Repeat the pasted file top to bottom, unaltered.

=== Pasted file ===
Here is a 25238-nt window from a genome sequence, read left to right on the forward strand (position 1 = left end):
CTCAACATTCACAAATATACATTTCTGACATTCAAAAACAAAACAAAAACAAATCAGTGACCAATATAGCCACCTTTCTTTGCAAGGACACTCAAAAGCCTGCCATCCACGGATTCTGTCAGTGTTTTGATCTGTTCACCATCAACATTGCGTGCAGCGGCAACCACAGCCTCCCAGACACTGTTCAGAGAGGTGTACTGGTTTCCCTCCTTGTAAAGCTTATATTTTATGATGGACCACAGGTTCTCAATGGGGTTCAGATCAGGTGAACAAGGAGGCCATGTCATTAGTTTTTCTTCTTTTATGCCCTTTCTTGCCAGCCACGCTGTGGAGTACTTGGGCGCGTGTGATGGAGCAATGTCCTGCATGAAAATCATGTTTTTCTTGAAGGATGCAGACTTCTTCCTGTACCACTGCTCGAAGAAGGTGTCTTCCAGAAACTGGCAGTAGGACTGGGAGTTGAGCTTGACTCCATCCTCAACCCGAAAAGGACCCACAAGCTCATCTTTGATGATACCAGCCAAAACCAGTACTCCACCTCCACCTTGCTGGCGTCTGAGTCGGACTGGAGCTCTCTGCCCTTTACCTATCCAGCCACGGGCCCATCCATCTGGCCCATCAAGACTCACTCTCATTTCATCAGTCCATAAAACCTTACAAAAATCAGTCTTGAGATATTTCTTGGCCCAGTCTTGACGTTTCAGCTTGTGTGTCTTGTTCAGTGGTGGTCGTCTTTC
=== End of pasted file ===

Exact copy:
Here is a 25238-nt window from a genome sequence, read left to right on the forward strand (position 1 = left end):
CTCAACATTCACAAATATACATTTCTGACATTCAAAAACAAAACAAAAACAAATCAGTGACCAATATAGCCACCTTTCTTTGCAAGGACACTCAAAAGCCTGCCATCCACGGATTCTGTCAGTGTTTTGATCTGTTCACCATCAACATTGCGTGCAGCGGCAACCACAGCCTCCCAGACACTGTTCAGAGAGGTGTACTGGTTTCCCTCCTTGTAAAGCTTATATTTTATGATGGACCACAGGTTCTCAATGGGGTTCAGATCAGGTGAACAAGGAGGCCATGTCATTAGTTTTTCTTCTTTTATGCCCTTTCTTGCCAGCCACGCTGTGGAGTACTTGGGCGCGTGTGATGGAGCAATGTCCTGCATGAAAATCATGTTTTTCTTGAAGGATGCAGACTTCTTCCTGTACCACTGCTCGAAGAAGGTGTCTTCCAGAAACTGGCAGTAGGACTGGGAGTTGAGCTTGACTCCATCCTCAACCCGAAAAGGACCCACAAGCTCATCTTTGATGATACCAGCCAAAACCAGTACTCCACCTCCACCTTGCTGGCGTCTGAGTCGGACTGGAGCTCTCTGCCCTTTACCTATCCAGCCACGGGCCCATCCATCTGGCCCATCAAGACTCACTCTCATTTCATCAGTCCATAAAACCTTACAAAAATCAGTCTTGAGATATTTCTTGGCCCAGTCTTGACGTTTCAGCTTGTGTGTCTTGTTCAGTGGTGGTCGTCTTTC